It wouldn't be a total surprise. Not one month ago, diocesan priests confronted Mahony over his "paternalistic" and "unilateral" style, saying it was ridiculous for him to argue that budget cuts and layoffs had nothing to do with the opening of the new downtown cathedral.
One priest, with as many as a dozen brothers at his side, read the following statement to the cardinal:
"It strains the credibility we have with our people when we dedicate a $189-million cathedral -- rejoicing that it is fully funded -- and, one week later, declare that 60 lay and religious employees must be let go because we have not planned wisely enough to raise the $4 million needed to fund their ministries to prisoners, ethnic minorities, gay and lesbian outreach and religious education to children."
Maybe Mahony anticipates revenues from the sassy new diocesan wine label to pay for a reinstatement of the ministries that got axed. "Cathedral of Our Lady of Angels" chardonnay and cabernet are available in the new gift shop, which Mahony has touted during Mass in the new cathedral.
The archdiocese has now effectively cut "every program Jesus would have kept," one priest said Thursday. "The mood is awful," he added before sharing a colleague's observation about the sudden abandonment by Mahony's top five officers:
"It's a sinking ship."
Two of the Gang of Five released statements Thursday. One said his resignation was not a protest move, but was born of a desire to let a new team take over. The other said he wanted to return to parish ministry. A third of the five is ill.
But insiders say the truth, as usual, is a little more complicated. I'm told it wasn't the budget cuts that riled members of the cardinal's inner circle, but Mahony's imperious manner. Some may have felt they were fall guys who were left out of the decision-making but forced to do the cardinal's dirty work.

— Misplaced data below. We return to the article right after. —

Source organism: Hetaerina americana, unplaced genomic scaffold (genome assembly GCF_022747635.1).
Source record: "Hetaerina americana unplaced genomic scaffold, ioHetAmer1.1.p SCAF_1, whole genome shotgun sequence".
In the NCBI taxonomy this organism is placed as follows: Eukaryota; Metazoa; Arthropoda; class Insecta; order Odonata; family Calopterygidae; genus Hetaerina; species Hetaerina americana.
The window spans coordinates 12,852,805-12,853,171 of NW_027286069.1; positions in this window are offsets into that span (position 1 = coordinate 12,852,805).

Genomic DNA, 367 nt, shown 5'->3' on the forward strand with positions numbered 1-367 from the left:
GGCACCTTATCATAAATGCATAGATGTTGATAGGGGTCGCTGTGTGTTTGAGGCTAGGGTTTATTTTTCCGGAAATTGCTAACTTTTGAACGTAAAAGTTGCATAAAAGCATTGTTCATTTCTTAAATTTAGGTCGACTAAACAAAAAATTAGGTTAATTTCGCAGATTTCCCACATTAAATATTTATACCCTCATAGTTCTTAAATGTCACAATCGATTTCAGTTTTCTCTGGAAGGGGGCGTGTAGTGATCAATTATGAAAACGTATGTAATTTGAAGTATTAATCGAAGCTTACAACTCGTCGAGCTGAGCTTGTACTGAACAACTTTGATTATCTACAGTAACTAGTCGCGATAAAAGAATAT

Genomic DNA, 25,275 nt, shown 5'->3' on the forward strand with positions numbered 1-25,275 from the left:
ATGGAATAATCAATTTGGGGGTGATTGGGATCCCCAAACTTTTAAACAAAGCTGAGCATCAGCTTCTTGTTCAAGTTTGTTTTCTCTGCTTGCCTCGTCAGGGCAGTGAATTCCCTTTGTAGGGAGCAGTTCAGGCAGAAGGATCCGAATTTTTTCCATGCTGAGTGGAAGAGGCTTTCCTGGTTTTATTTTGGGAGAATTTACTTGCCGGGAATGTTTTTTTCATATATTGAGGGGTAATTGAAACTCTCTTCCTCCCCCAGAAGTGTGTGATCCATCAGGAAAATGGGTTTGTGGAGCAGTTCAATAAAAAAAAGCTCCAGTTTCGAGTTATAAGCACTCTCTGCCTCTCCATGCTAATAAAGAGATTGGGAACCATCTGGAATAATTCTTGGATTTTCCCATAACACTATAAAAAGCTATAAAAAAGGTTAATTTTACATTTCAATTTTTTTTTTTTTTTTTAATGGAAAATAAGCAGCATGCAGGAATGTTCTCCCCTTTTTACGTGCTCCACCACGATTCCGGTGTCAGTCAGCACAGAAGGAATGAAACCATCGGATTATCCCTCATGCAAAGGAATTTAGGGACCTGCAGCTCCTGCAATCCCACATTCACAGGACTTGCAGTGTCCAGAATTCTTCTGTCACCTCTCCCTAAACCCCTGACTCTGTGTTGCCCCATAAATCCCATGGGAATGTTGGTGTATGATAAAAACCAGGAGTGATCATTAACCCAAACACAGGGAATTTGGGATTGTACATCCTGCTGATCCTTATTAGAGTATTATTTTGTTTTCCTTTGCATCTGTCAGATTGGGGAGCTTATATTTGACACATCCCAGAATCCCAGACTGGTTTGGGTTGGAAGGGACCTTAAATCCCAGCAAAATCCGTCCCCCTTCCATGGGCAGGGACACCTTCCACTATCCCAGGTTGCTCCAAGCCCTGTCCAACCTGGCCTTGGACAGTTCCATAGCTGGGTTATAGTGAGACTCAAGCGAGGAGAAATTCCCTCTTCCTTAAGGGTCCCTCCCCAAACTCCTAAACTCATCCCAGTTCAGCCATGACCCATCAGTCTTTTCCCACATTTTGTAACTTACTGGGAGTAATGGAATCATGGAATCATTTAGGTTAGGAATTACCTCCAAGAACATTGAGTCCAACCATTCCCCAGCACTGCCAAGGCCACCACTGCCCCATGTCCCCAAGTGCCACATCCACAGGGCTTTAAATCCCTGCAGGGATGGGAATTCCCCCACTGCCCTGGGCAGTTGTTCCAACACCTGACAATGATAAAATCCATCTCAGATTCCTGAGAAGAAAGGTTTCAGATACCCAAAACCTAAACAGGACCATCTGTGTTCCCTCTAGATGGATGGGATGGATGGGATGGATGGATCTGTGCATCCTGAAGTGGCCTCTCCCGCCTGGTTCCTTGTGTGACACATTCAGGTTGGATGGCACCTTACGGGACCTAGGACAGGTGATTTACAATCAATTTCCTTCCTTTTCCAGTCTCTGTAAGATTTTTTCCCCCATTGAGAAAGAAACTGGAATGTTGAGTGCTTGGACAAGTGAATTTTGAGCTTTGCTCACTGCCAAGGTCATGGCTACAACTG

If so, there's a lovely irony there. One lesson from the sex-abuse scandal and the years-long cover-up was the need for a more open, democratic and accountable church. Mahony paid lip service to that notion when it was briefly in vogue. And yet, here he is, in crisis again, partly over complaints that he runs a totalitarian regime.
In a move that matches his slickest work to date, the news release from the archdiocese does more than deny that Mahony's top officers walked out over the budget cuts. It implies that they were the Scrooges responsible for them, and that Mahony was left the thankless task of rubber-stamping their heartless deeds.
Enough with the finger-pointing, which isn't very Christian. Regardless of who's at fault, there's a way for Mahony to square this with the Man Upstairs.
What is there, roughly $30 million worth of art and adornment in the new cathedral?
So the cardinal throws a yard sale. He's got plenty of tchotchkes to choose from and, with the proceeds, he could rehire some of those missionaries he canned and return them to the Lord's service.
Who in God's Kingdom is going to miss two or three chandeliers?
By Tracy Wilson and Richard Winton
Ventura County Dist. Atty. Michael D. Bradbury is demanding that Cardinal Roger M. Mahony of the Los Angeles Archdiocese surrender documents related to at least 15 clergy sex-abuse cases in the last three decades.
In a strongly worded letter, Bradbury told Mahony that despite promises to assist law enforcement, the nation's largest archdiocese "remains an obstacle, protecting priests while endangering future victims."
"We believe you have evidence of criminal sexual abuse that you are refusing to provide to law enforcement," Bradbury wrote in a letter delivered Wednesday. "It is time that the safety of children be put ahead of the fear of scandal."
At least three former Ventura County priests are suspected of molesting at least 15 children beginning in the 1970s.
Although the letter does not identify the priests, authorities have previously confirmed that Carl Sutphin, Michael Wempe and Fidencio Silva are under investigation for allegedly molesting at least a dozen boys during the 1970s and 1980s.
Bradbury, who retires today, released his letter Thursday in hopes of stepping up public pressure on the church to turn over evidence prosecutors want before deciding whether to file criminal charges.